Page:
With hundreds of Palestinian casualties and many acres of burned Israeli wheat fields, the week of May 15 is witnessing the predictably tragic climax of several weeks of Palestinian protests along the Gaza border fence in confrontation with the Israel Defense Forces (IDF). These events have pitted the IDF against tens of thousands of protesting Gaza residents, inspired and organized by Hamas, who have managed to set fire to Israeli fields and have aimed to topple the fence and cross into Israel while some are engaging in acts of terrorism under the cover of mass nonviolent protest. Much attention has been given to these events from a current affairs perspective; this short piece offers a more fundamental explanation of the dynamics and their policy implications.
An inevitable point of departure is to acknowledge the heartbreaking human tragedy on the Palestinian side ensuing from the encounter with the IDF and on the desperation driving Gazans to embark on this form of protest. But, to really comprehend the unfolding events, and to conceive of more effective and palatable responses, requires going well beyond a discussion of the tragedy and the changing tactics of Hamas in fomenting and channeling this protest, and Israel’s attempts to dissuade the Gazans from the confrontation and respond to its manifestations. Hamas is engaged in a new variant of an old phenomenon: social warfare strategy. Importantly, this has become the most prevalent approach to warfare worldwide, a strategy commonly chosen by all challengers to the United States and its Western allies, from Hezbollah and the so-called Islamic State to Russia and China. As such it warrants focused attention.
Those applying this strategy seek to prevail not through classical military confrontation with their militarily superior Western rivals—but rather by directly taking on adversarial societies, manipulating international public opinion, and mobilizing their own societies. Though particular tactics differ, all of these approaches channel conflict to occur among and between people, placing noncombatants on both the physical and psychological fronts. To succeed, they creatively subject to such societal logic the employment of a broad array of weapons—traditional (such as tanks and missiles) alongside newly weaponized ones. The latter include social networks, demographic transfers, digital currency, legal methods, and human shields (even corpses). Naturally, media coverage and the internet play a critical role in such campaigns.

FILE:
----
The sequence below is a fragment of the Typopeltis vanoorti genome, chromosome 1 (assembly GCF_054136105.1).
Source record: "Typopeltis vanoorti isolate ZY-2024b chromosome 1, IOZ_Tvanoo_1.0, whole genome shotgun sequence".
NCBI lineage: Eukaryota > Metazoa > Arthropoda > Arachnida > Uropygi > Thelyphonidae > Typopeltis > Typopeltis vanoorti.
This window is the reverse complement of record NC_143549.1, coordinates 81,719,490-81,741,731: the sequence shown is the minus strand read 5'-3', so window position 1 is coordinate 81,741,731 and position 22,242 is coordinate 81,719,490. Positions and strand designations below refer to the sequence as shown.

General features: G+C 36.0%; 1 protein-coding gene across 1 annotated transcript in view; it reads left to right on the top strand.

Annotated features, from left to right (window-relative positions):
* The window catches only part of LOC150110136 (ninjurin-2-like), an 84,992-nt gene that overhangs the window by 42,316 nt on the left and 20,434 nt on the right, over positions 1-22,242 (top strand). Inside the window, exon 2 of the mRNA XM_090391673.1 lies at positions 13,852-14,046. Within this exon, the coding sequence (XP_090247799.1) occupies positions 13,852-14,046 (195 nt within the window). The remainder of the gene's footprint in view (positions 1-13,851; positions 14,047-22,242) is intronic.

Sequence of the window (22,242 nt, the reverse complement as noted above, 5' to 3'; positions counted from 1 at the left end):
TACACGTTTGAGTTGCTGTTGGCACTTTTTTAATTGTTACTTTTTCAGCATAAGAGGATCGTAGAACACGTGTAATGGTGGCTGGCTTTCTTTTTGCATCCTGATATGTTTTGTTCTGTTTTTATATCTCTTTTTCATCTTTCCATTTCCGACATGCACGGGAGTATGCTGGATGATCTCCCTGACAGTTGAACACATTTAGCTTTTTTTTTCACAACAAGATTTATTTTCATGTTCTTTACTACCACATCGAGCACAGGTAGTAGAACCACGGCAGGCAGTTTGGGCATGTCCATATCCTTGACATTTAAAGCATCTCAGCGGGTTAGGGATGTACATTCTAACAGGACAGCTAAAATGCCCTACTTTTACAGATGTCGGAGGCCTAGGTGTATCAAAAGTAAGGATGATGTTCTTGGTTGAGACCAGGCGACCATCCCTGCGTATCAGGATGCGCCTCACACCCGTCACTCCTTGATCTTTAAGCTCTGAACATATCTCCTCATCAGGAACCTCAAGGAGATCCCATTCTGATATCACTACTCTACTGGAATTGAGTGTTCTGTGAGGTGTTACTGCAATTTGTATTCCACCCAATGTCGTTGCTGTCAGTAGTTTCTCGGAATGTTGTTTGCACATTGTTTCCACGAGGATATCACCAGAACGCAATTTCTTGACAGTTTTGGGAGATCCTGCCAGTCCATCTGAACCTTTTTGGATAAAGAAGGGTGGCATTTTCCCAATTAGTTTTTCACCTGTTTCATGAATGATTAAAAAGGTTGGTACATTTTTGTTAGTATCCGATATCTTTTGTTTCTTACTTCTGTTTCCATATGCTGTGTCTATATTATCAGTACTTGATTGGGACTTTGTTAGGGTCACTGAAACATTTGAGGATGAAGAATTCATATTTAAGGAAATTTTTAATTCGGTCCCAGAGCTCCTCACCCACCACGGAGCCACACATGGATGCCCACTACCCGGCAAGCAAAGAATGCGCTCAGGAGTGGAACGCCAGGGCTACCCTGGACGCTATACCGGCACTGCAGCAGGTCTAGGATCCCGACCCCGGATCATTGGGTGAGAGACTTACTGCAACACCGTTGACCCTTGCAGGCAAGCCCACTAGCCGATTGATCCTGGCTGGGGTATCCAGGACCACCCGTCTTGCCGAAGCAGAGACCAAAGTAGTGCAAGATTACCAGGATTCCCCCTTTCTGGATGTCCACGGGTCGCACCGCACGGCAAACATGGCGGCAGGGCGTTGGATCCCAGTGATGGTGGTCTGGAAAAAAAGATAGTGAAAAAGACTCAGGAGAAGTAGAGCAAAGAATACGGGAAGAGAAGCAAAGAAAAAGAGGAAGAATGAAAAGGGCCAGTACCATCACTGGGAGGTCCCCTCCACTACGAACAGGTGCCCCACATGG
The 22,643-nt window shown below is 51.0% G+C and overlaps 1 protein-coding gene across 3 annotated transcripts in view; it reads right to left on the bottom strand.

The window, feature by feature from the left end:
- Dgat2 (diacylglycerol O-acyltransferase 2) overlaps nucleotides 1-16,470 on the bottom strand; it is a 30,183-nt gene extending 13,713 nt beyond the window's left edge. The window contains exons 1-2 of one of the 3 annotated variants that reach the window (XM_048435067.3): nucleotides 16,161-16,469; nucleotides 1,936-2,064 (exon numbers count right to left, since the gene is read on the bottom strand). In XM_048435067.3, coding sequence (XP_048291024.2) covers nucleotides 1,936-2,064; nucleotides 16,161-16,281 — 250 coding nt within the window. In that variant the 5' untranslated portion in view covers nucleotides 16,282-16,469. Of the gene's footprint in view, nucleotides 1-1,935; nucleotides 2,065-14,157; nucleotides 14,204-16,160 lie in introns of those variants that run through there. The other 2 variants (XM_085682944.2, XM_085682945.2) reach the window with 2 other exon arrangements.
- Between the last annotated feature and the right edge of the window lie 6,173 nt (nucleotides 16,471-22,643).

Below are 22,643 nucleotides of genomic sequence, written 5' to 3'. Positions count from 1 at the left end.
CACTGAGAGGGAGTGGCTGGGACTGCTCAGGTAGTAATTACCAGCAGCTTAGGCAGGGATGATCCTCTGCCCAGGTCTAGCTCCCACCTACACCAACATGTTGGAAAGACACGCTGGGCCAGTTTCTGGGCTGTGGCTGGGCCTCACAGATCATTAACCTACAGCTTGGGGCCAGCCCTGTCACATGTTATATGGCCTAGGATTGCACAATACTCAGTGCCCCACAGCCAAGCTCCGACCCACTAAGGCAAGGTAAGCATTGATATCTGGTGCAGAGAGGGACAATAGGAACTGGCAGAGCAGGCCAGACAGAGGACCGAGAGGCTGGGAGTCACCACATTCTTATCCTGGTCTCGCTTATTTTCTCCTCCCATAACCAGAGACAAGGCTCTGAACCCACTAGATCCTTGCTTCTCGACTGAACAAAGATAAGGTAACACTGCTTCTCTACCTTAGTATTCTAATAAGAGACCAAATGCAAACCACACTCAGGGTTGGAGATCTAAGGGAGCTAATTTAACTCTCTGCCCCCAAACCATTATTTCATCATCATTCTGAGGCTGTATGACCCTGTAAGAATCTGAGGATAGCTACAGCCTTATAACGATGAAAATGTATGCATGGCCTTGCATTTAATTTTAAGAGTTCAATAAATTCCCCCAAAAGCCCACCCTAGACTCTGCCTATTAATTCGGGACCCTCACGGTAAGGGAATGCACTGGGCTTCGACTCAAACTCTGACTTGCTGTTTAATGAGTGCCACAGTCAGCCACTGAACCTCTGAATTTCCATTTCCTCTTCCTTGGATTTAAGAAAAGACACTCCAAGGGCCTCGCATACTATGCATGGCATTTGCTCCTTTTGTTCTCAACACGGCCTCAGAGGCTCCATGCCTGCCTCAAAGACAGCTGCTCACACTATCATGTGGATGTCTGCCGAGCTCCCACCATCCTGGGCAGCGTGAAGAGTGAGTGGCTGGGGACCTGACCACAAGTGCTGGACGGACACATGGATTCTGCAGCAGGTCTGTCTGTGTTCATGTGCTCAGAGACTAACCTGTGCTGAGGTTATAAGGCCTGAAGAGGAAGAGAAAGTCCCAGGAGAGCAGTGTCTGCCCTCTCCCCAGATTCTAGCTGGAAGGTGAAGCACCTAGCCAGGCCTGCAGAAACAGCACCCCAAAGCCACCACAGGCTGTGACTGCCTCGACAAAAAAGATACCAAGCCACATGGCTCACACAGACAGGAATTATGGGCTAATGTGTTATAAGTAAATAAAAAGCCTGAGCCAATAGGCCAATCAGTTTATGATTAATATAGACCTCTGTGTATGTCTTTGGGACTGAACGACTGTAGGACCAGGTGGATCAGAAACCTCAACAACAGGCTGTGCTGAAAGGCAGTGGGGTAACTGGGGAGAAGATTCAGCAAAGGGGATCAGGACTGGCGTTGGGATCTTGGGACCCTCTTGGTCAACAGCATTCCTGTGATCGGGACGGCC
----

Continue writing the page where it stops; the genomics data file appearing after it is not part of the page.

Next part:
This is playing out right now in Gaza. Militarily inferior, Hamas eschews the traditional goal of military victory, adopting instead its own variant of long-term social warfare strategy. Employing judo-like tactics, Hamas cynically twists largely passive-resistance-like tactics employed by past heroes to leverage the superior power’s response to their own advantage. Its core strategy is purposeful provocation of Israel to engage in what the global public deems disproportionate response against noncombatants. In the current round of protests, this is achieved by Hamas cynically enticing desperate Gazans to provoke the IDF along and across the fence. In the larger conflagrations, Hamas has employed a strategy of putting its weaponry and fighters within the civilian population, including in schools, mosques, and hospitals, not to protect them but with the express purpose of having them targeted by Israeli forces to create powerful narratives about IDF cruelty in targeting civilian targets. These events and their attendant images are then widely disseminated through traditional and new media, aimed at Palestinian, Arab, European, U.S., and even Israeli audiences, in order to engender broad public sympathy for its cause (including within Gaza), to create opprobrium of Israel, to fuel the BDS movement, and to generate internal dissent within the IDF and Israeli society writ large. Thus, unwittingly, in its present policy Israel does much to “cooperate” with Hamas’s strategy and to enhance its effectiveness.